The father son duo started a grocery store at the intersection of what is now West Broadway and Park Place. James, who was at that time 22 years old, started working at his father’s grocery store after Matthew’s passing because he was “motivated to do better.”
James took the helm of the company and recruited his two younger brothers, Thomas and Anthony, to help out. After some time, the company’s name was changed to Thomas Hope & Company.
After a number of years, John Condit, William Merrill, and David Acker all became clerks at the company. They would eventually go into business together.
As the company expanded, they began to make purchases of property in the area. They also started selling luxury items like “unique vintage wines, pickles, sauces, catsups, mustard, sweet oil, sardines, and a wide range of necessities.” The number of coffees, teas, and specialized foods that they sold also began to expand. The company continued its successful run by forming a partnership with another business.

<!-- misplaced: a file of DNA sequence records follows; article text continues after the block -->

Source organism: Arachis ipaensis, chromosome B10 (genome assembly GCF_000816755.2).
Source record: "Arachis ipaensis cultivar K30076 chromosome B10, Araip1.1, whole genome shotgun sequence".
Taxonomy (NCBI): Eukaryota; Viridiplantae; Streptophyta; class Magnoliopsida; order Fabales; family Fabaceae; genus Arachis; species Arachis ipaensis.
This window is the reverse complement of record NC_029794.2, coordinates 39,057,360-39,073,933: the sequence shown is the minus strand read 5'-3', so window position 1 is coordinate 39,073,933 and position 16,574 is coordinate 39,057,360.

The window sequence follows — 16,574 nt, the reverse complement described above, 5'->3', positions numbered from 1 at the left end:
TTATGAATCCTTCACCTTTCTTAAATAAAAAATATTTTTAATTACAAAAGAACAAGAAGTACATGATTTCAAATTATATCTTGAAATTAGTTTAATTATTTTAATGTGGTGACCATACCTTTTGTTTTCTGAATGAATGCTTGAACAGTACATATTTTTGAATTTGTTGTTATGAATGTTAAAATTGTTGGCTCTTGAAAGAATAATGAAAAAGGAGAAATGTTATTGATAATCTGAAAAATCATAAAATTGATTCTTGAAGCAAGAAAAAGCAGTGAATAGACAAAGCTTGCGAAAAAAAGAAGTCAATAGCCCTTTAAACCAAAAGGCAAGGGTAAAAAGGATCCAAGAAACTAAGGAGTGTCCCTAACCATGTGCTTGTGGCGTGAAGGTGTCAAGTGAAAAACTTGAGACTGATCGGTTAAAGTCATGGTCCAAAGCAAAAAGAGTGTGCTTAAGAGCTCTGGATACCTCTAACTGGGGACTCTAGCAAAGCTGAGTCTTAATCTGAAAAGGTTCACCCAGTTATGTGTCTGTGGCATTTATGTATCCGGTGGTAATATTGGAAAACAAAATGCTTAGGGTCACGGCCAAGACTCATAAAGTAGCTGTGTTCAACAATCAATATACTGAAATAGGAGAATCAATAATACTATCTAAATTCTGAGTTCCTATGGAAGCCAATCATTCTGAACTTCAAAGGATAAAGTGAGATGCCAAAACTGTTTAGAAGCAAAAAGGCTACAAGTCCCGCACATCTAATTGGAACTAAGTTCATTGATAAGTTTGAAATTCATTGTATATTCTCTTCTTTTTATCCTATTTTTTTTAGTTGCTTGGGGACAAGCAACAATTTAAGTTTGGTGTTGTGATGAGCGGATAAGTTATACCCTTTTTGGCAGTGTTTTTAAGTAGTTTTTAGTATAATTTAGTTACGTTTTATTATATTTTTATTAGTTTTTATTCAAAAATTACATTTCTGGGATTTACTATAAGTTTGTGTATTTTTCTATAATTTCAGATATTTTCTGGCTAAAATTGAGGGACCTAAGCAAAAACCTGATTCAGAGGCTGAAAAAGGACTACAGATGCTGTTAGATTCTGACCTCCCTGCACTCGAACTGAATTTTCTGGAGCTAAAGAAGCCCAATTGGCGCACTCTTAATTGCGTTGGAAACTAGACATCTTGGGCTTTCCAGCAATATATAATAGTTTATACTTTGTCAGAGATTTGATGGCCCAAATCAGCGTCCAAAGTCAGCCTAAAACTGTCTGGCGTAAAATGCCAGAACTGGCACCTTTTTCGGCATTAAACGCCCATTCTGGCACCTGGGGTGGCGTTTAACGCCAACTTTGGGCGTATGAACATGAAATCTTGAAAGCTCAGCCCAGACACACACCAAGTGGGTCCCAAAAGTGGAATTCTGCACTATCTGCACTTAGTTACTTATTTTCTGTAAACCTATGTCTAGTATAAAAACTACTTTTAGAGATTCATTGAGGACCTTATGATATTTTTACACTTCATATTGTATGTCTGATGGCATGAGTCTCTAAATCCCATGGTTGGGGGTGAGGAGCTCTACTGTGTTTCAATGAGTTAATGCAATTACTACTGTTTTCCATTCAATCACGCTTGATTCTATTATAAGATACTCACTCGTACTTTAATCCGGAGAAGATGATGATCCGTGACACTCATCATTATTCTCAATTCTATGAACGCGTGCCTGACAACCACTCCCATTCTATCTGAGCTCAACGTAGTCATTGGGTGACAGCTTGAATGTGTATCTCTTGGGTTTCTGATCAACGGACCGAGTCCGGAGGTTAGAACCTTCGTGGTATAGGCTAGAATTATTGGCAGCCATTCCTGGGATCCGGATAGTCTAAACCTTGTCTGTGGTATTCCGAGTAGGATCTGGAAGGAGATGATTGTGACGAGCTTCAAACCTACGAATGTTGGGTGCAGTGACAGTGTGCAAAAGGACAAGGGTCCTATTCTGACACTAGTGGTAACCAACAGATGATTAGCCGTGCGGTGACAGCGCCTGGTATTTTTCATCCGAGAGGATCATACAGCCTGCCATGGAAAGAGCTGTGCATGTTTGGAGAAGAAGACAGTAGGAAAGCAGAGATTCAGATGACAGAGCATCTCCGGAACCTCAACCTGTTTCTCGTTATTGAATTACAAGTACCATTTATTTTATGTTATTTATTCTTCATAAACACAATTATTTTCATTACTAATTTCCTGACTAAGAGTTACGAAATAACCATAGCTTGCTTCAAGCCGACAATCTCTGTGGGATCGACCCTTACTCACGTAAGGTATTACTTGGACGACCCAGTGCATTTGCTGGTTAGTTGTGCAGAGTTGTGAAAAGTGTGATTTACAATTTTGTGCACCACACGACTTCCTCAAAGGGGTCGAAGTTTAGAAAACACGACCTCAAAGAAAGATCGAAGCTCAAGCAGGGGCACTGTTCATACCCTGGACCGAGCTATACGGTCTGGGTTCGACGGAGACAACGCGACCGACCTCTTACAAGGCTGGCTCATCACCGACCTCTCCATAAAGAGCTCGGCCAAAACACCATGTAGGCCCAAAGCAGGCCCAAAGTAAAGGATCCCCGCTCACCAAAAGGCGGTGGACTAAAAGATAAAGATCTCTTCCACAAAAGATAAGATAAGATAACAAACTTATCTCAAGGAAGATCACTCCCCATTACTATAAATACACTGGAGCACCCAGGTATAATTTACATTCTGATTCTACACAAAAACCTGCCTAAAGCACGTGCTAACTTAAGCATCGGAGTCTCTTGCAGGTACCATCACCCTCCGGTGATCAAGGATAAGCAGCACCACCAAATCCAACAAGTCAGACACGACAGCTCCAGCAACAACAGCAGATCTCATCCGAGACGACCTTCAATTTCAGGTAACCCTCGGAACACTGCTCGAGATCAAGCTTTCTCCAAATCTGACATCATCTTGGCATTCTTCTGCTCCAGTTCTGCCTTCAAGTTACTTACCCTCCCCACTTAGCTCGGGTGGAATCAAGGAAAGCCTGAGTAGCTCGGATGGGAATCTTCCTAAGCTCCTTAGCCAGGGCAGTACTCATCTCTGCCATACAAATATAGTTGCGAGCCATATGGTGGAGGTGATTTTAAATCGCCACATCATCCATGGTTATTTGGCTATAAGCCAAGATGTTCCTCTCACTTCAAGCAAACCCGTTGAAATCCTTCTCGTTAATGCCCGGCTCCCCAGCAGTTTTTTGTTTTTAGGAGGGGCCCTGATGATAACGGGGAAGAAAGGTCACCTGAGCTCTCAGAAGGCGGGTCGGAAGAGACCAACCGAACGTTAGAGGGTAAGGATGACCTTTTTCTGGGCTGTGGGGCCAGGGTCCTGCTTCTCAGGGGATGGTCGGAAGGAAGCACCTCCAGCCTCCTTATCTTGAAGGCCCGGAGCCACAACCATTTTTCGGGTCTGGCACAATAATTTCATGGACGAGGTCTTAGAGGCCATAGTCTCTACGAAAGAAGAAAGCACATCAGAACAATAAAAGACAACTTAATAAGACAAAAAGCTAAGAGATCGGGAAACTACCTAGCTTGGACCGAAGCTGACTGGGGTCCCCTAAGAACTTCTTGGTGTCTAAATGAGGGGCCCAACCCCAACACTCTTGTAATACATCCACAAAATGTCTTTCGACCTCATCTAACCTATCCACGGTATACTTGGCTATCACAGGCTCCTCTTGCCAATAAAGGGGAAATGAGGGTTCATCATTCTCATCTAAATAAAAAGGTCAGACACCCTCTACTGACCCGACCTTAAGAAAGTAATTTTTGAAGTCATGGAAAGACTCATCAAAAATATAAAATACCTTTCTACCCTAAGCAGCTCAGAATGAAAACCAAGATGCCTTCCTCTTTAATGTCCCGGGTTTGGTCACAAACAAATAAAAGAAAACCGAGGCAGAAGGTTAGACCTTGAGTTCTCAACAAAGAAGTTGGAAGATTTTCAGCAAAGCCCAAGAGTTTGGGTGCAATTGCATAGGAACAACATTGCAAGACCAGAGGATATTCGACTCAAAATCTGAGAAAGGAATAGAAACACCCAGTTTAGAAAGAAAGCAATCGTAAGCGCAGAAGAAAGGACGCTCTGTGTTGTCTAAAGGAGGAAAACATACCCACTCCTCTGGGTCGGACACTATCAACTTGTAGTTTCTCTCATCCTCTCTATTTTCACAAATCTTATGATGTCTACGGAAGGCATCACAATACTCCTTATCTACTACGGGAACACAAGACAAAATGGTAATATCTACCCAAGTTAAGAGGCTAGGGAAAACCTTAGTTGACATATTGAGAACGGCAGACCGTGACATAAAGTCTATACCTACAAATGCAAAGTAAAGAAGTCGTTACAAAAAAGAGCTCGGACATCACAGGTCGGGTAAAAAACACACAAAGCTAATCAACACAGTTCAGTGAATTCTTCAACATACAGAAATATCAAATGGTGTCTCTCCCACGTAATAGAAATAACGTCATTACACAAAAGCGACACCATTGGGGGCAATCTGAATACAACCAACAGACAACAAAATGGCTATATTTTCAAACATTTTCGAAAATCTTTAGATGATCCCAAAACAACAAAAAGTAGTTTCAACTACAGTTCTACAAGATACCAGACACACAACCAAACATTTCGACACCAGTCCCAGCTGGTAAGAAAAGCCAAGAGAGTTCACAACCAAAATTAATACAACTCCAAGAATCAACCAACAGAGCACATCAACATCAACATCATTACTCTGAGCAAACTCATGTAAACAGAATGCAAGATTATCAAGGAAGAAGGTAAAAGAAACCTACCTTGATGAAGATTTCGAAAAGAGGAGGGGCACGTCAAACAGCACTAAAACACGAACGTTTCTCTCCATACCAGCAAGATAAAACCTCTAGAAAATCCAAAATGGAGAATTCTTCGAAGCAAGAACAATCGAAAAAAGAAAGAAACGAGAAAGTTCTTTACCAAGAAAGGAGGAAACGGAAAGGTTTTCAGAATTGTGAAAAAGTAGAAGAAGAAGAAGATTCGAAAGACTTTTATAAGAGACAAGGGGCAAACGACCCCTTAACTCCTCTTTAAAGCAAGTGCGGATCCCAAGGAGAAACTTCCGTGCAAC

By the time the Civil War was over in 1865, the number of imports had increased, the size of the business had grown, and they opened up a purchasing agency in Paris.
The business used to be called Thomas Hope & Company, but on February 1, 1858, the name was changed to Acker, Merrall & Company (Condit’s name was later added in 1868)